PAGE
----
Monday, January 31, 2011

Adolescent Addiction to Facebook

Dear Dr. Naidich,

I am very concerned about my 16 year old son who spends all of his spare time on Facebook.  He would rather facebook or play on-line video games, then actually talk with friends and our family in real life. I am starting to worry that he may be obsessed or addicted to facebook.  Any advice about helping my son? 


Facebook is the top social networking site in the world. Some people log onto their facebook accounts everyday without failing. If your son is thinking about f.b. often throughout the day to the point where it is consuming his thoughts and/or checking his sight multiple times per day to the point that it is impacting his daily functioning, then these may be signs of obsessive compulsive behavior. While facebook may help people stay in touch with friends, re-connect with old friends, make new friends, and offer ways to interact with friends like on-line games such as mafia wars, some people may forget that they have an actual life to live. If your son forgets this fact, he may start neglecting himslef and the people around him like you. This may be a sign that he is suffering from a facebook obsession. Possible triggers to facebook obsessions include: social anxiety (shyness), social isolation or loneliness, social skills deficits, desire to staying connected to local gossip, voyeurism (wandering around facebook aimlessly to see what friends of friends are up to), avoiding/procrastinating responsibilities like chores and homework. Possible signs that facebook has become a problem for him include: spending more than one hour per day on facebook, his grades are suffering or he is missing deadlines, staying up too late and having difficulty getting up for school, decreasing face to face interactions with friends and family, revealing intimate information to strangers, developing a goal to increase the number of friends with people he doesn't really know, complaints from friends and family, and the idea of going a day without checking facebook causes him stress and anxiety.

The first step in dealing with a facebook obsession is for one to recognize and admit that one has a problem that is affecting one's life. Treatment recommendations include increasing incompatible and alternative behaviors to getting on facebook such as: committing to a maximum amount of time on facebook per day knowing that the least amount of time is better (i.e. 30 minutes per day), trying to give up facebook for other events and activities such as spending more time with friends and family, exercising, and participating in after school clubs and activities. If one is unable to make progress on his own, then one should seriously consider contacting a mental health expert like a psychologist or social worker for assistance.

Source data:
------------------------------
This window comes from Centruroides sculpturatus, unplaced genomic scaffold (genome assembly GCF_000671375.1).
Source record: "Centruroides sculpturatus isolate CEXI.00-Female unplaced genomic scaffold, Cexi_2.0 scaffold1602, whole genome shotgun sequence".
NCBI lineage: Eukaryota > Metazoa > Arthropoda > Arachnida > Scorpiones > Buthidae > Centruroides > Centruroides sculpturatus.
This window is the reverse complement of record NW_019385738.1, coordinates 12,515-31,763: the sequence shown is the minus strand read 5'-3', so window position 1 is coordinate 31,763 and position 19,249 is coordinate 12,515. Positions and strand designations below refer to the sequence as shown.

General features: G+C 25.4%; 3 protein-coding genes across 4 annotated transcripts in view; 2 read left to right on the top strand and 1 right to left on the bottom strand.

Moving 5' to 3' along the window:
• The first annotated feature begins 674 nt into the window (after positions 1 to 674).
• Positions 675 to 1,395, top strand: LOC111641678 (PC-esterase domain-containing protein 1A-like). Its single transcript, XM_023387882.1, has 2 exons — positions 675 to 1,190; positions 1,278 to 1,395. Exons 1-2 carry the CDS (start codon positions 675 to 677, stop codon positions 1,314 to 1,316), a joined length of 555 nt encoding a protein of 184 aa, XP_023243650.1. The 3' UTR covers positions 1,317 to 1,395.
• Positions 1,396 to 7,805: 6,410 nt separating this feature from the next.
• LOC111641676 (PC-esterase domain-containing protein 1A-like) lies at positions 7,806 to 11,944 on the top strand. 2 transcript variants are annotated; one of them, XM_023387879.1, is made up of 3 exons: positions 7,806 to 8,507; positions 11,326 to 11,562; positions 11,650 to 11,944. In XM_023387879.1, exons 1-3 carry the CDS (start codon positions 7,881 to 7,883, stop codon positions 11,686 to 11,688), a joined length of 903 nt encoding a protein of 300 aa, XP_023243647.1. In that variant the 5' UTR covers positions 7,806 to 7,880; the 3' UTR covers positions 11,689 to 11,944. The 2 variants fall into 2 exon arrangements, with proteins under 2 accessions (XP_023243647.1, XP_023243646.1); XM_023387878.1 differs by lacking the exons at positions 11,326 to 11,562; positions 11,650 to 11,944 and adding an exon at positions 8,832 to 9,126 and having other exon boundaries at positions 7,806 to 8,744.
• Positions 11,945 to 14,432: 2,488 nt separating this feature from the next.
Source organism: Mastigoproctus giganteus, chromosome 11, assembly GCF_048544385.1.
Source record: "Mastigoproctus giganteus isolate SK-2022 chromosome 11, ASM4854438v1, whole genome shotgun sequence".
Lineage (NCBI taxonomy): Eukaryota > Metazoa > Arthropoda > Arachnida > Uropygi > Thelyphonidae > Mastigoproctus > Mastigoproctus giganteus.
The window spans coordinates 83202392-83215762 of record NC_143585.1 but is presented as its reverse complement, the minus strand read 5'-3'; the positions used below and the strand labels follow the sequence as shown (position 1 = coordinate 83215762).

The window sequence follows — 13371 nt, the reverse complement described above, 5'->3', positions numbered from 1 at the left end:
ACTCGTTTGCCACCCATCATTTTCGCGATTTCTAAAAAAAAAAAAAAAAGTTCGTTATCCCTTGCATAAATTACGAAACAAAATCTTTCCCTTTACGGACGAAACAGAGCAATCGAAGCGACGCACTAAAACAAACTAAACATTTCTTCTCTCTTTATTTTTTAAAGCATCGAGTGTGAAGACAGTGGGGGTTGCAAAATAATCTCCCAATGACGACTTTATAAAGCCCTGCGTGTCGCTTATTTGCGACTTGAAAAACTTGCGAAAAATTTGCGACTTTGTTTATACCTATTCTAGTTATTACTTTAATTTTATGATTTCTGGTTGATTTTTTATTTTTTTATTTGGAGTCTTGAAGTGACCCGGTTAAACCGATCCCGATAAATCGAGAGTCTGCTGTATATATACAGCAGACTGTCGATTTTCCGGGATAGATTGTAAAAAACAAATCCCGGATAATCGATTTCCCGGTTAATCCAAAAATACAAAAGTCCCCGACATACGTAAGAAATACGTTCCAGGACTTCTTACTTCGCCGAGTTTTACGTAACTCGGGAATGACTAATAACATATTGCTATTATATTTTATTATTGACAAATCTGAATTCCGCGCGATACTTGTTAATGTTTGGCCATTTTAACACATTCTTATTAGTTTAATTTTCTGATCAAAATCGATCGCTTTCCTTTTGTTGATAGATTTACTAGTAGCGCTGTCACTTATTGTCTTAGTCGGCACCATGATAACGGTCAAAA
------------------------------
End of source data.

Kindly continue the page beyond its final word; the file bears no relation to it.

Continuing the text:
Children as young as 8 to 10 years old get involved with social networking today due to increased accessibility of computers and hand held game systems with wi-fi accessibility. For these younger children, social networking may serve as a way to combat loneliness and isolation, to side step social anxiety (shyness), and to practice social skills in a less awkward and non-real time environment.

It is a vicious cycle. Adolescents who are depressed may find facebook an easier way to socialize given their lethargy, fatigue, low energy, and low motivation to have face to face interactions with peers. Real world isolation probably does not cause depression, but will more than likely make it worse. Research indicates that adolescents are happier, more socially adjusted, and perform better in school when they participate in extra-curricular activities and clubs, and engage in face to face contact with peers in comparison to those adolescents that spend excessive amounts of time on the computer “socializing” and playing games.   It sounds like you are right on target with assessing the situation and trying to help your son get back to the real word!

Good Luck!

Keep me posted.

Dr. Naidich

1 comment:

  1. Dr. Naidich,

    I'm in a bind and I need your help desperately. I have been reading your blog since 2010 and I value your advice as it is always sound and thoughtful. My current problem is that I am concerned about a friend of mine. She is seeing her therapist every single day and has lost her entire life. She doesn't talk to her family any more and she doesn't bother to try and relate to anyone. When she talks about her therapist it sounds as if he is God---almost as if she (my friend) is part of a cult. Is it possible for someone in the helping profession to do more damage than good?

    Also, if he is overstepping his boundaries as a therapist, what is my friend supposed to do? What advice can I give her about breaking free?

    Worried about a Friend (Becca)